An ideological shift, not in the electorate but in Republican party messaging, might explain why the blue wall went red in 2016.
In 2016, President’s electoral win was facilitated by the collapsing of the so-called blue wall. The reliably Democratic states of Michigan, Pennsylvania and Wisconsin, along with Rust Belt Ohio, swung right and handed Trump 64 electoral votes, an integral step of his path to electoral victory.
At the time, this seemed to have significance beyond the 2016 election. Could this be a geographical shift in the electorate, the creation of a new voting bloc that would greatly bolster the Republican path to electoral college victory?
Fast-forward to 2020 and the answer seems to be, no. While none of the results have been certified, it seems pretty clear that Joe Biden carried Michigan, Pennsylvania, and Wisconsin. With Ohio swinging for Trump, it seems the current president can still number parts of the Rust Belt among his supporters, but the blue wall has returned.
If 2016 wasn’t a geographic shift, how, then, can the election results for that year be understood?
One answer may be that 2016 was not a geographical shift, but an ideological one.
In a political world where the president is the symbolic head of the party and, as Congress continues to default on its Constitutionally-delegated responsibilities, often the person who sets a party’s policy agenda, Trump may now be the prototypical example of a Republican. But at the time of his nomination, he was anything but conventional.
His economic agenda, in particular better resembled the party platform of his opponent than of the conservative wing of the Republican party, whose free market policies had reliably been the dominant voice in the GOP’s economic policy at least since Ronald Reagan.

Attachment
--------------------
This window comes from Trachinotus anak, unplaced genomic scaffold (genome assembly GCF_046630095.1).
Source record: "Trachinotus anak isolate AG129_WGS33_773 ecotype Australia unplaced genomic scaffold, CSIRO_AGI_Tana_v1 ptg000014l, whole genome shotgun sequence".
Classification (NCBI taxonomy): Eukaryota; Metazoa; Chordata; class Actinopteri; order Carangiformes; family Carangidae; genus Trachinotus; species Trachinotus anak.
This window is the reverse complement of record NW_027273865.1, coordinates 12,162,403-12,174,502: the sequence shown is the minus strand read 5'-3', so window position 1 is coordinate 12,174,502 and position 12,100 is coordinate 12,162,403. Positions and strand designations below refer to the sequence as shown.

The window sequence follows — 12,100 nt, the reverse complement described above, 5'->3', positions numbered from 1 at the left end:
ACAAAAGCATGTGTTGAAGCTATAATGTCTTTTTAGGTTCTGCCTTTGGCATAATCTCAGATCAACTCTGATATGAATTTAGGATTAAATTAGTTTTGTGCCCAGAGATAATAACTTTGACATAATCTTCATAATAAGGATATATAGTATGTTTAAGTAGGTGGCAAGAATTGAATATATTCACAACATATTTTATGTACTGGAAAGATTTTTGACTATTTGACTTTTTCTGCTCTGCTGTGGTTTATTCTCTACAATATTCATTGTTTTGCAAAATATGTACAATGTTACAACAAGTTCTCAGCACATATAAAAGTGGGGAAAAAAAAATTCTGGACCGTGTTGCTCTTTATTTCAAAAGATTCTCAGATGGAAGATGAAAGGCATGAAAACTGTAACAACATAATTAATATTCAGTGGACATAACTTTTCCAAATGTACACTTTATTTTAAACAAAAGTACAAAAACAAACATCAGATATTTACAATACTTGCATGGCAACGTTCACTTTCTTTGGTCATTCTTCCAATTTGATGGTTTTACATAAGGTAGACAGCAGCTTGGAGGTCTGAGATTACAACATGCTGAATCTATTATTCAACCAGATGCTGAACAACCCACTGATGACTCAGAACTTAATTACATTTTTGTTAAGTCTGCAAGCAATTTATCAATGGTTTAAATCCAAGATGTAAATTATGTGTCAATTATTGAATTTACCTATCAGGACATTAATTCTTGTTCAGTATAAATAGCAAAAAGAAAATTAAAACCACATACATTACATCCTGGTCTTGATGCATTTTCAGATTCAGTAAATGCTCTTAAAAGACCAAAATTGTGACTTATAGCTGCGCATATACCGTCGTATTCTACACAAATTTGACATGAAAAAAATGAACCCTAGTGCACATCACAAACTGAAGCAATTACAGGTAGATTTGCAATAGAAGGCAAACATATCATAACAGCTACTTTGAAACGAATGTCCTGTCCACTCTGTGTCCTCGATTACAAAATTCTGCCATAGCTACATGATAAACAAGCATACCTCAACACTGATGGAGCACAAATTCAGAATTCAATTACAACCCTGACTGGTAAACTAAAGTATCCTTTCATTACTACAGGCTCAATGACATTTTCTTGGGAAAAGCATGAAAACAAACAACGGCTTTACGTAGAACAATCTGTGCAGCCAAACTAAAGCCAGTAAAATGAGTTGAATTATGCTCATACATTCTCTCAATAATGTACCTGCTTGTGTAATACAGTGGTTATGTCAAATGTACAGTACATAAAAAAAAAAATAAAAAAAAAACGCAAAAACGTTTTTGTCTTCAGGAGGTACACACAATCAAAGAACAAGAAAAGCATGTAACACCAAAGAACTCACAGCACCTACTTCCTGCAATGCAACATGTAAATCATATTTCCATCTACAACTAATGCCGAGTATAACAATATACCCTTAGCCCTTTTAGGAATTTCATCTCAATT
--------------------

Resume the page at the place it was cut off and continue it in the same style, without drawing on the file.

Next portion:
But Trump was a populist, albeit a weird one. Historically, populism’s agrarian roots look on manufacturing as a corruptive force, responsible not only for destroying their economic opportunities but traditional cultural norms, as well. Trump’s populism, though, promised to restore American manufacturing, pitting it against the wealth-stealing, job-crushing aggression of hostile foreign powers.
At the heart of Trump’s everyman promise to watch out for and improve the welfare of middle America was an idea antithetical to what, once-upon-a-time, was the defining characteristic of ideological conservatism: government intervention in private markets.
Whether in the form of tariffs (or exemptions to tariffs for friends of the administration) or bailouts for farmers, Trump’s campaign promise to reverse the economic downturn in the blue wall states he carried in 2016 involved actions more typical of a Democrat president.
Hillary Clinton didn’t run on this message in 2016; but Joe Biden did in 2020.